Q&A / Tech

Mailbag: A Case Study in Cam Size and Idle Quality

You’ve got questions. We’ve got the answers—the Summit Racing tech department tackles your automotive-related conundrums. This week, we’re discussing cam size and idle quality.

Q: I am modifying a 1990 Mustang LX 5.0L. I installed a B303 Ford Racing roller cam. Other modifications include a Flowmaster Force II exhaustunderdrive crank pulley, 180-degree thermostat, K&N air filter, Hypertech Power Module, GT-40 style intake manifold, 1.6-ratio roller rockers, and springs. I used retainers on all valves and did not shim any of the springs. I also installed a 155 liter-per-hour fuel pump and Crane adjustable fuel pressure regulator, set at 42 pounds.After all the parts were installed, the car idled roughly and balked and jerked when run under 2,000 rpm. In the upper rpm ranges, the car ran very well and seemed to rev very smoothly. It also smoked, mostly out of the right tailpipe. I later learned that the lower intake manifold was warped and was pulling oil out of the lifter galley. I replaced the manifold and also removed the cam.

Some people have told me this cam isn’t good for my setup; others say the cam is mild and shouldn’t greatly affect idle quality or low-end performance. Is the bucking and jerking to be expected from this cam? If the cam is advanced two to four degrees, would this help? Will I lose any top-end power? Should I have shimmed the valve springs?

A: The B303 camshaft is very marginal for use with the stock computer, and the Hypertech Power Module you installed is mostly effective at full throttle. Your cam has caused a reduction in engine vacuum, which your car’s computer interprets as a load or acceleration. That causes it to advance spark timing and fuel delivery at idle. This is likely why your vehicle has run so poorly below 2,000 rpm.

If you want a smoother idle, you’ll want to go with a slightly smaller camshaft. Crane makes a CompuCam camshaft specifically designed to work with your vehicle’s computer without causing fits or surging.

Advancing the camshaft two to four degrees, as you suggested, will increase the cam’s low-rpm power—but at the expense of the upper-rpm power. Typically, a two-degree change equals a 250 rpm change. Four degrees equates to 500 rpm. Many aftermarket camshaft makers advance their cams four to five degrees from factory spec already, so we would leave yours alone or you will be really advanced. But, never assume anything! Always degree an aftermarket camshaft properly to avoid catastrophe!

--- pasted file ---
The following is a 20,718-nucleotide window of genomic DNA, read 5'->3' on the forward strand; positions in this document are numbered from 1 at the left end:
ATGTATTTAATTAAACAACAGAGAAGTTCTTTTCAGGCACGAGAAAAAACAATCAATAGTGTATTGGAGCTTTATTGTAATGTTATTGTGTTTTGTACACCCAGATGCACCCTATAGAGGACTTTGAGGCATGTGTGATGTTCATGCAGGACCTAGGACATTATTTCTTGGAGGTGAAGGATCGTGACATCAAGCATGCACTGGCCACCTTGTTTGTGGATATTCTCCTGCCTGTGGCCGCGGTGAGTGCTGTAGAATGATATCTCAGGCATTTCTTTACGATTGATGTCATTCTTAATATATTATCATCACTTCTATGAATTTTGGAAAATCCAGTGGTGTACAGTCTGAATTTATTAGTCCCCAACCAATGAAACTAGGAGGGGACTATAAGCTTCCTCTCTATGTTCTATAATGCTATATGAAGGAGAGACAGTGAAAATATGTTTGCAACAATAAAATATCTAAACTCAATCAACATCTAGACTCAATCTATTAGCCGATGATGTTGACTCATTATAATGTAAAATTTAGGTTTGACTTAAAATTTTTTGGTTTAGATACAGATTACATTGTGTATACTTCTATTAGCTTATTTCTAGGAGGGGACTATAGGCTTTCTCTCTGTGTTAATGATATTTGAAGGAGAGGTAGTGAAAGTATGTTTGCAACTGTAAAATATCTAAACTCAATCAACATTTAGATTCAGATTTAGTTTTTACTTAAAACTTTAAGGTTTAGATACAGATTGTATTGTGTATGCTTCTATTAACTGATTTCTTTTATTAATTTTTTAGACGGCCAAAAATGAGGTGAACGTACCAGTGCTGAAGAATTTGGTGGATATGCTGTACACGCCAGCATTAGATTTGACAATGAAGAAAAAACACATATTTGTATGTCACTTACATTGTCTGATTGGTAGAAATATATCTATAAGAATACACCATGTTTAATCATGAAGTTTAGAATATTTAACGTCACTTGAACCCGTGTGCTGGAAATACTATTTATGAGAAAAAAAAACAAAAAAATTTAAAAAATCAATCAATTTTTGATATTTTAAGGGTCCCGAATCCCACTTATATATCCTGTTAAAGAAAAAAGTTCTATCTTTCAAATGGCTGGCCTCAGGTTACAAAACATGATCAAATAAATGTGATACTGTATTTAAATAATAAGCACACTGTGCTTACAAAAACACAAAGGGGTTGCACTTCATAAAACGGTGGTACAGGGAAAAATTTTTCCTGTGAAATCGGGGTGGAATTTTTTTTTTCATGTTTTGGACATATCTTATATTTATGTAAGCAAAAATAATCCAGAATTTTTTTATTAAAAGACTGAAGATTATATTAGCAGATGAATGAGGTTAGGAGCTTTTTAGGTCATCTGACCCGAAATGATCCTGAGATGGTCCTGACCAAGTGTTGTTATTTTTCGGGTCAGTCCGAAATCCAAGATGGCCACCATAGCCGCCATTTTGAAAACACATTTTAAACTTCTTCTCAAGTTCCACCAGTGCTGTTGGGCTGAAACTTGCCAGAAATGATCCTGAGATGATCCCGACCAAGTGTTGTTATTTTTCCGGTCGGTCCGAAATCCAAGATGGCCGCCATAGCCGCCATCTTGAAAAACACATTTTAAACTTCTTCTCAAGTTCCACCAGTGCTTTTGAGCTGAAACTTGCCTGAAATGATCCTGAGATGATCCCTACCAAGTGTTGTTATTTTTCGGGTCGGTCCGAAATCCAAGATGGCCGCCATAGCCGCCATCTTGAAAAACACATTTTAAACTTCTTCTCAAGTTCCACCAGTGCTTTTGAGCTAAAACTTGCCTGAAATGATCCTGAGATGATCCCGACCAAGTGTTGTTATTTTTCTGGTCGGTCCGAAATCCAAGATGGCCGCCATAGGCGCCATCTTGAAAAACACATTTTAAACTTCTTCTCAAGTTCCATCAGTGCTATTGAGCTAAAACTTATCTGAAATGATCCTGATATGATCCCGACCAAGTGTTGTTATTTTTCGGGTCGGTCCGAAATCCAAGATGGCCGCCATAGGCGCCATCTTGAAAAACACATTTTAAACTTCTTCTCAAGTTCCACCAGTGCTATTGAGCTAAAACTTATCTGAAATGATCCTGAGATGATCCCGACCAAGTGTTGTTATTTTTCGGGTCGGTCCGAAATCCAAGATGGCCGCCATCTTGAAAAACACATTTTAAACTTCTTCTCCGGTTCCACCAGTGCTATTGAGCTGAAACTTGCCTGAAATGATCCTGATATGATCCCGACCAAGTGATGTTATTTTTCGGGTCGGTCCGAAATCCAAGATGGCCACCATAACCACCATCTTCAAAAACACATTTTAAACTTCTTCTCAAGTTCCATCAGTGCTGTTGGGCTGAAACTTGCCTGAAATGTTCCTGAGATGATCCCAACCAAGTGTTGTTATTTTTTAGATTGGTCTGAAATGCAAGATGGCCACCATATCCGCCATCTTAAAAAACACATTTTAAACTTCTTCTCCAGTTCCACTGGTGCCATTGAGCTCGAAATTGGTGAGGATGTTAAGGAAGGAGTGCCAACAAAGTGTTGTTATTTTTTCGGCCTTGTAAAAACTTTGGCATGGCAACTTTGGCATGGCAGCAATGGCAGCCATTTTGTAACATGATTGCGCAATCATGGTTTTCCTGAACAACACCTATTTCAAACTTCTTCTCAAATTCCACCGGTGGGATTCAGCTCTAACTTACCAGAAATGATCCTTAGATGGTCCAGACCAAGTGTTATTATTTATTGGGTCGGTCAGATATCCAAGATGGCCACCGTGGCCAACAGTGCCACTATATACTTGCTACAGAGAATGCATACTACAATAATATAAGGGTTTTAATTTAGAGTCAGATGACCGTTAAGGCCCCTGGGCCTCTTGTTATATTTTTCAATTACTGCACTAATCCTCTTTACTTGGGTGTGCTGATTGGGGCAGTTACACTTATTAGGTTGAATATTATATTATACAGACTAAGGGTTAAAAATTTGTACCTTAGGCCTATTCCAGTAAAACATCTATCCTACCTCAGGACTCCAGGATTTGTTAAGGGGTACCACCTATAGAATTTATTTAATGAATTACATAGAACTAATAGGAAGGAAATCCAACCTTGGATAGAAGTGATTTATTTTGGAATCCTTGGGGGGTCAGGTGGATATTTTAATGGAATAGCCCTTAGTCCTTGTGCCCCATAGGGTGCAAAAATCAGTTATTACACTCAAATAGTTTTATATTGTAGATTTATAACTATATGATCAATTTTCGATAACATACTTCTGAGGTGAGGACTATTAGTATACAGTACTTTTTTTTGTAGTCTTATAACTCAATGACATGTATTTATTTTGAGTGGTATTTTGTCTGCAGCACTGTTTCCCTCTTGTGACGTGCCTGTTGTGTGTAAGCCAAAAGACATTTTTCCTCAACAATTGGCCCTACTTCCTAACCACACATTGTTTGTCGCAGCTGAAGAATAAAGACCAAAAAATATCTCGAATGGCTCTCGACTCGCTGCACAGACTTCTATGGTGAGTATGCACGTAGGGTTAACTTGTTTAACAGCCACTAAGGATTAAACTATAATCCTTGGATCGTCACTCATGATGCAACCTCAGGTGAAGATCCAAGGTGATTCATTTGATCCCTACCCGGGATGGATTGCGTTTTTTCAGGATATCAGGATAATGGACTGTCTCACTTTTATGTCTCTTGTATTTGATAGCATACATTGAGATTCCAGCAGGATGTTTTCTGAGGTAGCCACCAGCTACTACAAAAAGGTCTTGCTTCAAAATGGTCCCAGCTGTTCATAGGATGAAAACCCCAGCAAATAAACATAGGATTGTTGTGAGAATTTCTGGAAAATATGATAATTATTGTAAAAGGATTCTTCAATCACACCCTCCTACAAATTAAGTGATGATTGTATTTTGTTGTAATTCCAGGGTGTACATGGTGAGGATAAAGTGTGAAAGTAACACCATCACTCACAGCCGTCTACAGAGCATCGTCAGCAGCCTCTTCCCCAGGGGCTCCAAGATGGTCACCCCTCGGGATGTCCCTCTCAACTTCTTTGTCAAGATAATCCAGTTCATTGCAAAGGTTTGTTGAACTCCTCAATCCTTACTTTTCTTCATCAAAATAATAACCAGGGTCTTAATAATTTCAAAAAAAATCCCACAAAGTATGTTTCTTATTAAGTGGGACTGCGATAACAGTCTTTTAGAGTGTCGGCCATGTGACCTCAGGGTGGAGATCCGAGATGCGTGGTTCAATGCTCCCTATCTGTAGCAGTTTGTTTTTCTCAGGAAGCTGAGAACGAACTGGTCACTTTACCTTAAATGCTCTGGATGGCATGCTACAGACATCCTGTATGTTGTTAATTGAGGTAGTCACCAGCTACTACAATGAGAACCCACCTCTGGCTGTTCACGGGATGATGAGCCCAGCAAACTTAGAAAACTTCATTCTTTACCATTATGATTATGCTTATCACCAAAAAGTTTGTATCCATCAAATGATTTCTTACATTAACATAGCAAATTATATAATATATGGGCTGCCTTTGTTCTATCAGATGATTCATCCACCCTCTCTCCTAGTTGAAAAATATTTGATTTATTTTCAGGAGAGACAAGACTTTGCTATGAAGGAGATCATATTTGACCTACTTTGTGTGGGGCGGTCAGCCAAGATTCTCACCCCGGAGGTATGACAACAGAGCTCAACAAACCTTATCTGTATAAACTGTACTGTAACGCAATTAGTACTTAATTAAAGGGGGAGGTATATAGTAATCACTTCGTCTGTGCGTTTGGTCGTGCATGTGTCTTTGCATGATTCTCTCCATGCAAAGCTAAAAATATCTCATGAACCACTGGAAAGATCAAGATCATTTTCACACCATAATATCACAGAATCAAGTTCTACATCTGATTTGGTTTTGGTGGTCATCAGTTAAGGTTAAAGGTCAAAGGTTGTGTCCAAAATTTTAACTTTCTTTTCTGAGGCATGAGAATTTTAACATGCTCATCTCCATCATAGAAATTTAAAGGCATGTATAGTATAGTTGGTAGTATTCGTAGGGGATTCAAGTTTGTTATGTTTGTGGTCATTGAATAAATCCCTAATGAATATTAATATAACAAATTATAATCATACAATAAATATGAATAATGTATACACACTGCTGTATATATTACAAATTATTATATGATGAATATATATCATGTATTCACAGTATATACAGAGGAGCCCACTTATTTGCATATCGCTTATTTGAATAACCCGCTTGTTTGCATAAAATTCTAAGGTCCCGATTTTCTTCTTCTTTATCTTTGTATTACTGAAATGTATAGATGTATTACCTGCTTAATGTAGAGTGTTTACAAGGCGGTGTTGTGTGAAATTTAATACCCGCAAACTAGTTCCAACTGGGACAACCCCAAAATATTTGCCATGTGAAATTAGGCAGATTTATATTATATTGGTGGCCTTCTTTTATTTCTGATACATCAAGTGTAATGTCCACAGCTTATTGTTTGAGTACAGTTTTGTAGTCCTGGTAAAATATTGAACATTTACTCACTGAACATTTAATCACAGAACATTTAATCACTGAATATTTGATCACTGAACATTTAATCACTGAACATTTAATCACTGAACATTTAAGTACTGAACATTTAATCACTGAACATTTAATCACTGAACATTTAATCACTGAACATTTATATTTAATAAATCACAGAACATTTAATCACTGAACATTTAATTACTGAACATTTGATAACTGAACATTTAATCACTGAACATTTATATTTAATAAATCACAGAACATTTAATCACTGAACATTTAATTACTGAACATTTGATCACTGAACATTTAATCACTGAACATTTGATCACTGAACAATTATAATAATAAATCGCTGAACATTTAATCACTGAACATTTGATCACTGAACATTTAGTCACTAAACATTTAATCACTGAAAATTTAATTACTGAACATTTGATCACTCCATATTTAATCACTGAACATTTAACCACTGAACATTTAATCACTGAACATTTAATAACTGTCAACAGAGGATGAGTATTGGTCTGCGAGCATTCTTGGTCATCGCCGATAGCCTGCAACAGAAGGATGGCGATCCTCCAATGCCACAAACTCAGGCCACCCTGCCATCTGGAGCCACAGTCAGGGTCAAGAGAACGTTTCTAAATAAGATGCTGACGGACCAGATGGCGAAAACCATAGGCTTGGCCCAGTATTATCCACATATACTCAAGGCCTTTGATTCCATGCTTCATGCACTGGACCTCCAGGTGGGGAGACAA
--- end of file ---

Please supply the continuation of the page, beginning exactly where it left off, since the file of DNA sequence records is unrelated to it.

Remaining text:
To check your valve springs, bring the cam up to full lift and check the distance between the spring coils with a paper clip or a 30 thousandths feeler gauge. Also, check the distance between the retainer and the valve guide with the same feeler gauge. Keep in mind that hydraulic lifters tend to bleed down a bit when the engine is not running; therefore, this should only be considered a quick check. If these clearances end up being really tight, seek the assistance of a properly equipped machine shop!

If you installed the B303 camshaft without converting to adjustable rocker arms, that is a big problem. You need to do this to compensate for the increased cam lift and duration. Crane has a kit to do this—part number CRN-36655-16. It has adjustable bolt and pushrod guideplates to let you adjust the rockers like a small block Chevy. Just set the rockers to zero lash then add a half-turn.

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2 Comments

  1. Noel O'Kell says:

    Very interesting article, the part about the low vacuum at idle (caused by overlap) and the response of the cars computer should be a wak-up call to many street modifiers.

  2. What about adding a vacuum pump?

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